Maybe the post should really be titled, Lessons From the Underwear Drawer because when I do laundry and eventually–when I have to–put it away, the underwear drawer speaks to me. And, perhaps it is because we just celebrated 16 years of marriage, that I’ve been listening.
This post is precisely the reason I wanted a separate art blog from my Uncovered blog. Underwear, especially going public with them isn’t generally anything I would ever do. I’m taking a breath.Maybe you should too. Here we go!
After we got married, Tony moved in with me. I’d lived by myself for a number of years and now, I needed to make room for him and his things. In our bedroom he kindly took the bottom drawer and gave me the middle one. He is thoughtful like that. The top two drawers were for socks and underwear. In one drawer, he began to make space. I panicked! NOT my underwear drawer!! That is too close! And truth be told, I was probably embarrassed on a number of levels. I doubt that I even folded my underwear B.T. (that is before Tony).
While mid-panic, I suddenly had a sensation of understanding sweep over me. My sweet husband was barely married at the age of 35. He not only wanted to share my hand and heart, he wanted to share my home–his home–all the way down to the underwear drawer. I said nothing but stared in amazement and reflected about what had just happened in my heart. One-ness, down to the last drawer.
Probably that very day I folded my you know whats. Besides, they fit better folded. Of course I fold mine one way, the correct way, and he folds his another. I refuse to give a lesson about this technique because it is truly too much information, even for me!
Two styles–his and hers, two preferences of folding, commingled in one drawer. His neatly lining his side of the drawer and mine on the other. Tony being a lefty, is on the left of course. Two become one, in more ways than I could have ever imagined.
His size hasn’t changed. Mine has. Unlike the daily ritual change, his love remains unchanged. After sixteen years, there have been holes, sagging elastic bands and upgrades, but regardless of flaws, they are clean. While our marriage has had fissures at times, and we both have more sag than we’d like to admit, there will be no replacements made. Our flaws are washed clean when we give unconditional love.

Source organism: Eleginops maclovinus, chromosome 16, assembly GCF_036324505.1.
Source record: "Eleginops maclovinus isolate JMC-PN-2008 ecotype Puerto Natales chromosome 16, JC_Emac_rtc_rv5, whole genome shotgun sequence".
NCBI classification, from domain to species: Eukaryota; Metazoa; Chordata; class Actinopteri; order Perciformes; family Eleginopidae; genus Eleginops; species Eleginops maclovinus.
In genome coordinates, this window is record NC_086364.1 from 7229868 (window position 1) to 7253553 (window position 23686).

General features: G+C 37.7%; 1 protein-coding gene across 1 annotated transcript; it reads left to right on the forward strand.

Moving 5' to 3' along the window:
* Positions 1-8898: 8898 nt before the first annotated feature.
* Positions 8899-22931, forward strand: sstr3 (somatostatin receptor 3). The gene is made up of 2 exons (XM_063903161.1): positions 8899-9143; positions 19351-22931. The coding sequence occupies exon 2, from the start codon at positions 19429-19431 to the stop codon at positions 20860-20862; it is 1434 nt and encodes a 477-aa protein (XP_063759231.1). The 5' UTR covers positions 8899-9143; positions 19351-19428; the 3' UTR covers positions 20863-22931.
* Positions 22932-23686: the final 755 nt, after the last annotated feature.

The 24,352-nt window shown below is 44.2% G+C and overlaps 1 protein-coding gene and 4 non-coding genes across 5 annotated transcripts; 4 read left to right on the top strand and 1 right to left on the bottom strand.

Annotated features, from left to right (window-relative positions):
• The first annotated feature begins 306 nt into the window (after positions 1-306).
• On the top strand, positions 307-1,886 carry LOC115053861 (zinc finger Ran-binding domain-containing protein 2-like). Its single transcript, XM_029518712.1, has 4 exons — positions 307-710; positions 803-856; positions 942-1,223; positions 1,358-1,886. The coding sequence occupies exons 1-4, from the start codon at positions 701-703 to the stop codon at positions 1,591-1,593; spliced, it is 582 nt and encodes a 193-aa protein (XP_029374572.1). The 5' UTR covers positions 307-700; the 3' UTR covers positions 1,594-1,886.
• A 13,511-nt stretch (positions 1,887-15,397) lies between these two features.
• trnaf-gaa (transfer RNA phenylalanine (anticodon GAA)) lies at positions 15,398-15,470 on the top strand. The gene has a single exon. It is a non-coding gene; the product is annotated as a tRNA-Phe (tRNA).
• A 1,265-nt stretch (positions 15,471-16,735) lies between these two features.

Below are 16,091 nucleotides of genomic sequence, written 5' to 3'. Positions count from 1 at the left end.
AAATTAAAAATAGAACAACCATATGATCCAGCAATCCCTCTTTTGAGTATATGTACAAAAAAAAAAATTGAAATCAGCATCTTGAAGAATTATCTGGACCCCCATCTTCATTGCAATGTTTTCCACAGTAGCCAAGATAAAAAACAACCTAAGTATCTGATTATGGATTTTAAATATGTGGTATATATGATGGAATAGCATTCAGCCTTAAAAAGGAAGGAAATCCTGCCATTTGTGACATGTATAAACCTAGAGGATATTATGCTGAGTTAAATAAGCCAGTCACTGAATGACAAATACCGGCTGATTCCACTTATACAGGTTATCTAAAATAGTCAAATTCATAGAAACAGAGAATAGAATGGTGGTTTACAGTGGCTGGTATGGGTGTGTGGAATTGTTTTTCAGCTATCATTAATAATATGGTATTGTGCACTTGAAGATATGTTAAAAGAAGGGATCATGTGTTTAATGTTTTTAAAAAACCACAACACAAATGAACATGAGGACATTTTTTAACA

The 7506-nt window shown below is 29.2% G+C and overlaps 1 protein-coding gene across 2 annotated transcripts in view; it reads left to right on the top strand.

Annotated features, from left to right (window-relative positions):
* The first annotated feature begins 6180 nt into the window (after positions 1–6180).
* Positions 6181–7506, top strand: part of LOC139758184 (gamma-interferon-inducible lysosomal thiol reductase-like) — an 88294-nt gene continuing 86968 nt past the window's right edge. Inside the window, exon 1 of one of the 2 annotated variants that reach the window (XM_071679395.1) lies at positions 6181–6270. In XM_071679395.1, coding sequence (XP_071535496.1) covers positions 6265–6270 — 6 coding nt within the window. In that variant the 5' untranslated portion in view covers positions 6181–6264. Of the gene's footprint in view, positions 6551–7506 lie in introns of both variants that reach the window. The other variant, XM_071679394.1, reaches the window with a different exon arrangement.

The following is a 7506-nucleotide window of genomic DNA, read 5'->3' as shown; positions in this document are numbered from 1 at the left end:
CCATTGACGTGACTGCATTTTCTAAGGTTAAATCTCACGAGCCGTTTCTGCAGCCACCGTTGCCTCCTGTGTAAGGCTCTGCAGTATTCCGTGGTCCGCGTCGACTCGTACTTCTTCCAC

Each time I put the underwear away, it reminds me of our vow to love each other forever–and that we are two individuals who chose to become one. Sometimes I think of my strong, confident husband, newly married, heading toward my underwear drawer with a stack of his lily-whites in hand. What if I had protested? What if I hadn’t made room?
Yes, our marriage isn’t founded on sharing the underwear drawer. But I wouldn’t have the memory of a sacred moment of oneness each time I put them away. If I had protested and demanded my own space, I wouldn’t have seen the tenderness and eagerness of my husband to share intimate details our lives.
I doubt he even remembers. The point is I do. I do. When I said yes to him, I said “I do” and that made us one.
The underwear drawer remains a living teacher reminding me to stay the course, to stay true and to always make room for my husband–even in the most intimate places. Why? Because often the intimate places are the hardest to allow him in, but they are also the places that nourishes our oneness.
How do you cultivate your oneness?
What an incredible and vulnerable post.
Thank you. I missed your response, several years ago.